iPhone battery life needs to get better, because Snapchat and Pokémon Go

When it comes to battery life on an iPhone or iPad, Apple has historically targeted roughly 10 hours of active internet use, though it can be a little more if you’re on Wi-Fi or have an iPhone Plus. Year after year, no matter how small or light the devices have become, battery life has stayed fixed to roughly 10 hours of active internet use. The problem is, what most people would consider “active internet use” has changed considerably in that time.

Back in 2007, when the original iPhone launched, “active internet use” primarily meant checking email and browsing the web. It relied on text being the dominant medium, apps being either first party or having incredibly constrained access to system resources, and the processor and radio racing to sleep as quickly and often as possible.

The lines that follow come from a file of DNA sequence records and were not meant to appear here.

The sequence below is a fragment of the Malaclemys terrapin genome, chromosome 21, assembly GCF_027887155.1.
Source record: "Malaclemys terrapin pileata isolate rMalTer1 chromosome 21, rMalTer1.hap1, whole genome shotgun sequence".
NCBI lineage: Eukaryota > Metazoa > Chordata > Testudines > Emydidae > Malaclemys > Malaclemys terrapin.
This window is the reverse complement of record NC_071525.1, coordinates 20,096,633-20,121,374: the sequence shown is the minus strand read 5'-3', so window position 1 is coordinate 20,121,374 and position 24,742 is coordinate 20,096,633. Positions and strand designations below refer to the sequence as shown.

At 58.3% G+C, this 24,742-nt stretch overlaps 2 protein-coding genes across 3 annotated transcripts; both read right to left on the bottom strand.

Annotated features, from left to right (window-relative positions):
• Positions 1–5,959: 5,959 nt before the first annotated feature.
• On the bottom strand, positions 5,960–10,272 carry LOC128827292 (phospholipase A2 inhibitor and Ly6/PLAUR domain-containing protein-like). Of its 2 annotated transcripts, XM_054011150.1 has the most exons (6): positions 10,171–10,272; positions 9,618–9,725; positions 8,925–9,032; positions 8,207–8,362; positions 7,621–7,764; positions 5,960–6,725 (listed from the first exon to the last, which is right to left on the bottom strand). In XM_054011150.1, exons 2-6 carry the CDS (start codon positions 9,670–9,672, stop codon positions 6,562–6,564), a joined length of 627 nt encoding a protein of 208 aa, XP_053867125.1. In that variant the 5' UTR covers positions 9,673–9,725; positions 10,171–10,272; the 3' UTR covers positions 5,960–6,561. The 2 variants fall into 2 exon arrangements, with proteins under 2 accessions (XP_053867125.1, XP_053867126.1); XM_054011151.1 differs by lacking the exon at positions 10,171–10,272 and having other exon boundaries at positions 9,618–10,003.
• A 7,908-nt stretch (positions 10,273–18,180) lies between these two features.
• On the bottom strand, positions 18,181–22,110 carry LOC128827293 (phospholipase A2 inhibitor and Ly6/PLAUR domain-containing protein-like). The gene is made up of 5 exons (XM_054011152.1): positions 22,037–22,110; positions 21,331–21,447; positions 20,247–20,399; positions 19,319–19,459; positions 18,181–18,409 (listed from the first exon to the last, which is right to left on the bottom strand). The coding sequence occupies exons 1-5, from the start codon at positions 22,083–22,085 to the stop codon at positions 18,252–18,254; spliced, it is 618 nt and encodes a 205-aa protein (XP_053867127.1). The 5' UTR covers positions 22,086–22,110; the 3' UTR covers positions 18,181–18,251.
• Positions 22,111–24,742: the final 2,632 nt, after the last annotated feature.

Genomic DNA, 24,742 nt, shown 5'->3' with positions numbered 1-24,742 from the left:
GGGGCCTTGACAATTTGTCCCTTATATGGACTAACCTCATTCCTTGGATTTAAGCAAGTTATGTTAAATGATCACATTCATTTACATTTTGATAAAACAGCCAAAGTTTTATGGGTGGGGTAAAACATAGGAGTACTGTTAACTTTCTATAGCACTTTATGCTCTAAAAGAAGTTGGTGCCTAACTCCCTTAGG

Today, “active internet use” means frequently checking Twitter and Instagram, which load and reload media constantly. Worse, it means checking Facebook and Snapchat, which create and consume vast amounts of media while constantly tracking location and staying active in the background far longer, and draining batteries much faster, than any reasonable app should allow.

And now it means playing Pokémon Go, which is built around having the screen on all the time, having location services firing all the time, and having the radios going all the time, even when the telemetry and signal aren’t great and they have to burn power to stay connected.

Current hyper-popular apps can drain Apple’s roughly 10 hours of battery life in just a few hours. That might make them bad apps, but they’re the bad apps people want to use.

And Apple and the iPhone need to evolve to handle them.

Bigger batteries

“Double the battery!” is almost as cliché as “Delete the bezels!”, but it’s an understandable reaction. Battery chemistry isn’t something everyone is familiar with, and so there’s a supposition that you can simply pump more power into an iPhone the way you pump more filling into a pastry. But, not so much.